It’s best to discuss your health history with a healthcare professional so they’re aware of it. They can give you advice about how you can prevent developing CAD yourself. They may also prescribe preventive medication.

How likely am I to pass CAD down to my children?

It’s not a foregone conclusion that you will pass down CAD. That said, research indicates that CAD is 40 to 60 percent heritable, so there is a possibility of passing down the disease. This is especially true if you or your partner have or develop premature CAD.

How can I prevent coronary artery disease if it runs in my family?

Living a lifestyle with health-promoting benefits can help prevent, reduce the chance of (mitigate), or delay the onset of serious diseases, including heart disease. Positive lifestyle choices include:

A healthcare professional may recommend genetic testing if you have a first-degree relative with premature CAD and you have high cholesterol, or in other circumstances that increase your risk.

It’s best to let your healthcare team know about your family history of CAD as soon as possible. They can better assess your risk and help you take action if needed.

Can genetic testing reveal coronary artery disease?

Genetic testing can help you assess your likelihood of developing CAD, but it cannot help make a diagnosis. Your healthcare team will perform several tests before making a diagnosis.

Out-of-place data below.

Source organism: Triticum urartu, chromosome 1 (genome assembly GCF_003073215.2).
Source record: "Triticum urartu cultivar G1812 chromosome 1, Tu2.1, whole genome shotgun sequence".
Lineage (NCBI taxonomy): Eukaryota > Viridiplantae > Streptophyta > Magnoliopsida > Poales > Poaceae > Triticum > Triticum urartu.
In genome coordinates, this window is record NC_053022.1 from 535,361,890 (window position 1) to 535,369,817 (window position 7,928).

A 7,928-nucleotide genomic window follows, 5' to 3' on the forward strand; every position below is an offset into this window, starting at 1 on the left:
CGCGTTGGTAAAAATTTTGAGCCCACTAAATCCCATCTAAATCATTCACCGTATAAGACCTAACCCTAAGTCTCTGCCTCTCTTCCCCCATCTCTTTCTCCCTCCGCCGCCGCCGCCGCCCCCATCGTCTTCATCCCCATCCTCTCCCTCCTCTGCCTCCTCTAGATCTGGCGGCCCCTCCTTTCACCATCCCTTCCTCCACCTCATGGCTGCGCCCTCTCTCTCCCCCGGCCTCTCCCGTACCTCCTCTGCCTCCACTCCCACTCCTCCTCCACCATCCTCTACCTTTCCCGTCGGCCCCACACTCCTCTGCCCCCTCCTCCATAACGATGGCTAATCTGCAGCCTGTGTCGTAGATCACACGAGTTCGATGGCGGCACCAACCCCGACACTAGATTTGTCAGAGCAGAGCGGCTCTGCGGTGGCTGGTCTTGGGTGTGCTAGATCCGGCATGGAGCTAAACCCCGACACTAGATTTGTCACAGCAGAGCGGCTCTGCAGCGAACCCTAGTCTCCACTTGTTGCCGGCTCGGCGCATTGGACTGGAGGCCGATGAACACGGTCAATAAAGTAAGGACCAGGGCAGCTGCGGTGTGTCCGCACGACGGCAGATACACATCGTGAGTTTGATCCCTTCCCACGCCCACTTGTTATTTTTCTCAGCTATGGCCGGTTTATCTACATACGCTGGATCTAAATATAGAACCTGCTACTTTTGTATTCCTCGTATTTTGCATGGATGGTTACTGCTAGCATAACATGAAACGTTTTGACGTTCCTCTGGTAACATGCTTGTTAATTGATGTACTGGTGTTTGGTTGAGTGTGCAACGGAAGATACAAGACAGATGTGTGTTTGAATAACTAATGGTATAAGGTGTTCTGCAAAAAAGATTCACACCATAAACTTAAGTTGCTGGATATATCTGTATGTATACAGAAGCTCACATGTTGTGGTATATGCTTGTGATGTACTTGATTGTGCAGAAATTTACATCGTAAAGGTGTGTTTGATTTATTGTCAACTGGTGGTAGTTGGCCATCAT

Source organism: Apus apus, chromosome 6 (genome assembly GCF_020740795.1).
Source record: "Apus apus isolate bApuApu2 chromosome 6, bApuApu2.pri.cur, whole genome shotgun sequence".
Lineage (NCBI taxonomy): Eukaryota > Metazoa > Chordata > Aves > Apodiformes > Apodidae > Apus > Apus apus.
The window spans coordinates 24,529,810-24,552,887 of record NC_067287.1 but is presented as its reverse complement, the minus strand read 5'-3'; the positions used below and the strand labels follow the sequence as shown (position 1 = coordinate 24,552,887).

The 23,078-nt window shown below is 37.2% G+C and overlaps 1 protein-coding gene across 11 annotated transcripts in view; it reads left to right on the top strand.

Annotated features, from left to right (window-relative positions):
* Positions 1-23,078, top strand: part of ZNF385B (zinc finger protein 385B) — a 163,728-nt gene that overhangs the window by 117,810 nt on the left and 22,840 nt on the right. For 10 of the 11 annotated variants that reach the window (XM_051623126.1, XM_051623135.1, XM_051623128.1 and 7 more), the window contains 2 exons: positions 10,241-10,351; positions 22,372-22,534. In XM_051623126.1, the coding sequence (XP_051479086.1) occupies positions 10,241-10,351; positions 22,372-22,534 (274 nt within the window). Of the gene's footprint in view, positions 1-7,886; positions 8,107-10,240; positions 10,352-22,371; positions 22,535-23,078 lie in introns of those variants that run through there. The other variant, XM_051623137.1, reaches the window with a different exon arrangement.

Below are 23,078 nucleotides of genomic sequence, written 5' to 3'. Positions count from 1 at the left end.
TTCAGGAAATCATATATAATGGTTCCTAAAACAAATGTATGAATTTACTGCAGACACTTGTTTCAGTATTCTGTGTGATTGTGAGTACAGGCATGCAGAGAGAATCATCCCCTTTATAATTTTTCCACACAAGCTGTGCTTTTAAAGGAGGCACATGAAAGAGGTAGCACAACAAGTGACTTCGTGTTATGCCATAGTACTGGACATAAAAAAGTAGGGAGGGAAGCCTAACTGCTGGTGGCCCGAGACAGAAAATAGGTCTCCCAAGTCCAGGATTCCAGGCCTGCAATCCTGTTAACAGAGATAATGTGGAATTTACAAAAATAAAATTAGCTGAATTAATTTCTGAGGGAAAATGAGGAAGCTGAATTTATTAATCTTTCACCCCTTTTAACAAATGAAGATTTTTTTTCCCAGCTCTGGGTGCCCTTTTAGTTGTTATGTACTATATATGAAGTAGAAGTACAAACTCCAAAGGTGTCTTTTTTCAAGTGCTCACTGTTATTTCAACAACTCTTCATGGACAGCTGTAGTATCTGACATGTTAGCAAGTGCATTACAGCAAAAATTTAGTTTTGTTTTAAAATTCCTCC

Genetic testing can help identify people at risk for heart disease who would be good candidates for statin therapy. Statins are medications that help regulate your cholesterol, reducing your risk of plaque buildup in your arteries.

Coronary artery disease can be life threatening, so it’s important to know your risk of developing it. It’s more common in people over 60 years old and those with a first-degree relative with premature CAD.

If you have a family history of CAD, your healthcare team may recommend genetic testing to assess your risk of developing it. Testing can also help you and your team determine if you need medication to lower your risk of a heart attack.

CAD is heritable, so family history can be a strong indicator that you may develop it. If you or your partner has or develops premature CAD, it’s more likely that your children may develop the disease.

It’s important to see a healthcare professional and discuss your family history and concerns. Together, you can determine an appropriate prevention or treatment plan.